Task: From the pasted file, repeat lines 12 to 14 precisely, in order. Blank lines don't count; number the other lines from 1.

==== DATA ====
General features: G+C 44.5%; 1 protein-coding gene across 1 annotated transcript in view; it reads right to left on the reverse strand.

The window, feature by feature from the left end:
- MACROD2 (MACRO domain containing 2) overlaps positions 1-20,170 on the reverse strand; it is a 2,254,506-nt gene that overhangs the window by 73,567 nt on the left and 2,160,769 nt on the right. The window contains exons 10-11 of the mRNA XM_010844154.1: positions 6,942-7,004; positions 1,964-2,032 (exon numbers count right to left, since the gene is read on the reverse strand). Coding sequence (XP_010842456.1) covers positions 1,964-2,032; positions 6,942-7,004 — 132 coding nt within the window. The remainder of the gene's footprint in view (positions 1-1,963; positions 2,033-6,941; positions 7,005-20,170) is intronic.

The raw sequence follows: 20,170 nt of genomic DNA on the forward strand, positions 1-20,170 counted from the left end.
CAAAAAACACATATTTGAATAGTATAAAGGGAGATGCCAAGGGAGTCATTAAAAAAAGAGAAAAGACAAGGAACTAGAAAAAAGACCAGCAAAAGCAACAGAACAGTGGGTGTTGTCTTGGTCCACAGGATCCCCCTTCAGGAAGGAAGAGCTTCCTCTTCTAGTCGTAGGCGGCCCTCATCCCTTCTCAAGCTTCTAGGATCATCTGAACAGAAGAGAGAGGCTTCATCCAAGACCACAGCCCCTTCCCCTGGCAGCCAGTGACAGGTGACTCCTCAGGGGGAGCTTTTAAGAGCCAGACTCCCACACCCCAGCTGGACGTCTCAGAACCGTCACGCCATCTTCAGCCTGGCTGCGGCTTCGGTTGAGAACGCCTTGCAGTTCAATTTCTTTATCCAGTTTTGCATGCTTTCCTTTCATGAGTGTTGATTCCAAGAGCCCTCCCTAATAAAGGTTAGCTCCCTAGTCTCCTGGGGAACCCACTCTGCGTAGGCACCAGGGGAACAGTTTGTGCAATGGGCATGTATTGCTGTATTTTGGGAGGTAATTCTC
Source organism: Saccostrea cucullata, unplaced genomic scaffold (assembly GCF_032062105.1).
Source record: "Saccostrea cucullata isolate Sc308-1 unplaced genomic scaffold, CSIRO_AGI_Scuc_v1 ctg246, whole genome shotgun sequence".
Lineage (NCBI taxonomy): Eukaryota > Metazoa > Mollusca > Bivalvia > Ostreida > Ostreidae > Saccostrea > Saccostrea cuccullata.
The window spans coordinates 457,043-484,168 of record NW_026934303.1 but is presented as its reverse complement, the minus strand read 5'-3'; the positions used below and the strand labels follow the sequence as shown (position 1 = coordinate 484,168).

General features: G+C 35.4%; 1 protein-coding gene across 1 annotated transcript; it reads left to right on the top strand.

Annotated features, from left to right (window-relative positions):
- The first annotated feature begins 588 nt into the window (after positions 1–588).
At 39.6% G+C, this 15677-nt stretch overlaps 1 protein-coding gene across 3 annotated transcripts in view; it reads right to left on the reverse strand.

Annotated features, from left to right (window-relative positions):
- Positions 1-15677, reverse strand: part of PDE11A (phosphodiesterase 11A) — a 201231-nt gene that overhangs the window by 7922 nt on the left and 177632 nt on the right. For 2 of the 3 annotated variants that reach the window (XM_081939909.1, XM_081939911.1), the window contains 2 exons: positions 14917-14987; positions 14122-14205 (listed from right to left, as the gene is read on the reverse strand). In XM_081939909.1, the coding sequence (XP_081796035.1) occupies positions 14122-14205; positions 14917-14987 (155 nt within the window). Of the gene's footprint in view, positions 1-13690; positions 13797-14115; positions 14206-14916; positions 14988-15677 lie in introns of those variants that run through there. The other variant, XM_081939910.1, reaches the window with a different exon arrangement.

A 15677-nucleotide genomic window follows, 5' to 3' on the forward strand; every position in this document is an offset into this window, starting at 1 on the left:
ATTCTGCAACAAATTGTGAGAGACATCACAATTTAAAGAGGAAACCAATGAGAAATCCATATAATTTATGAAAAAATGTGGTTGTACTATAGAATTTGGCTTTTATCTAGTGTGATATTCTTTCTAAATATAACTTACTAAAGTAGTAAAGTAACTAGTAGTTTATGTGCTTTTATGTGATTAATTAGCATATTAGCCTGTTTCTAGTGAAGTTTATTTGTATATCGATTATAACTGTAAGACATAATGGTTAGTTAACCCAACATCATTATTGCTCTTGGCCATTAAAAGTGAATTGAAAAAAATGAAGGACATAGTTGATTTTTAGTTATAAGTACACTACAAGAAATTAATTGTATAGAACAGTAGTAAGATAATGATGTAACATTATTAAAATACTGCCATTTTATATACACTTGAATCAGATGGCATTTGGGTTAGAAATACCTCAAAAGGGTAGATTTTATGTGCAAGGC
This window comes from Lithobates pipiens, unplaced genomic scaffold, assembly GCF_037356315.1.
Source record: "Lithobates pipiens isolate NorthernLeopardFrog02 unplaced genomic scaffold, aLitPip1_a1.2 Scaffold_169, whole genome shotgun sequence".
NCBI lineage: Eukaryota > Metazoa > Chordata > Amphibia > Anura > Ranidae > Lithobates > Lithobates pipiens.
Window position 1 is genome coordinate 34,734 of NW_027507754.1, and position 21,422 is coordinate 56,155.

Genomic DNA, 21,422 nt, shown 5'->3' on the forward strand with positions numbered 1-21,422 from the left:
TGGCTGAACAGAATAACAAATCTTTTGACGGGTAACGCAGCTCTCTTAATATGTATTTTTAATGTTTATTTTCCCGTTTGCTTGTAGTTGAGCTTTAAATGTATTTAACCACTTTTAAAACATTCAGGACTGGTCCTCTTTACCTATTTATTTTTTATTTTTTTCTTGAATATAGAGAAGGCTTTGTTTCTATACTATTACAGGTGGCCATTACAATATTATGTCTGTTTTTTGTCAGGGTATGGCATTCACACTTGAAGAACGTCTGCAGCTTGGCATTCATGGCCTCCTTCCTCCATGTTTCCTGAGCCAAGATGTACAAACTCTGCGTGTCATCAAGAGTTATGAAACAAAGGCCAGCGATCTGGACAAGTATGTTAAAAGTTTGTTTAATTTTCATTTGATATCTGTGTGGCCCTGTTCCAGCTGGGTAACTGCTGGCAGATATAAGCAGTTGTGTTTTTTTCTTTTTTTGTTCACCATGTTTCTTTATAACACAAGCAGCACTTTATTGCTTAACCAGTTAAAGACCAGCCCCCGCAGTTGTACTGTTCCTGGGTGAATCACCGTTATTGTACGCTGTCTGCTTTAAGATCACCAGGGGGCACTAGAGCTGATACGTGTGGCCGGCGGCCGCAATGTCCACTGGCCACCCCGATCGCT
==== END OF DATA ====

- The first annotated feature begins 588 nt into the window (after positions 1–588).
At 39.6% G+C, this 15677-nt stretch overlaps 1 protein-coding gene across 3 annotated transcripts in view; it reads right to left on the reverse strand.

Annotated features, from left to right (window-relative positions):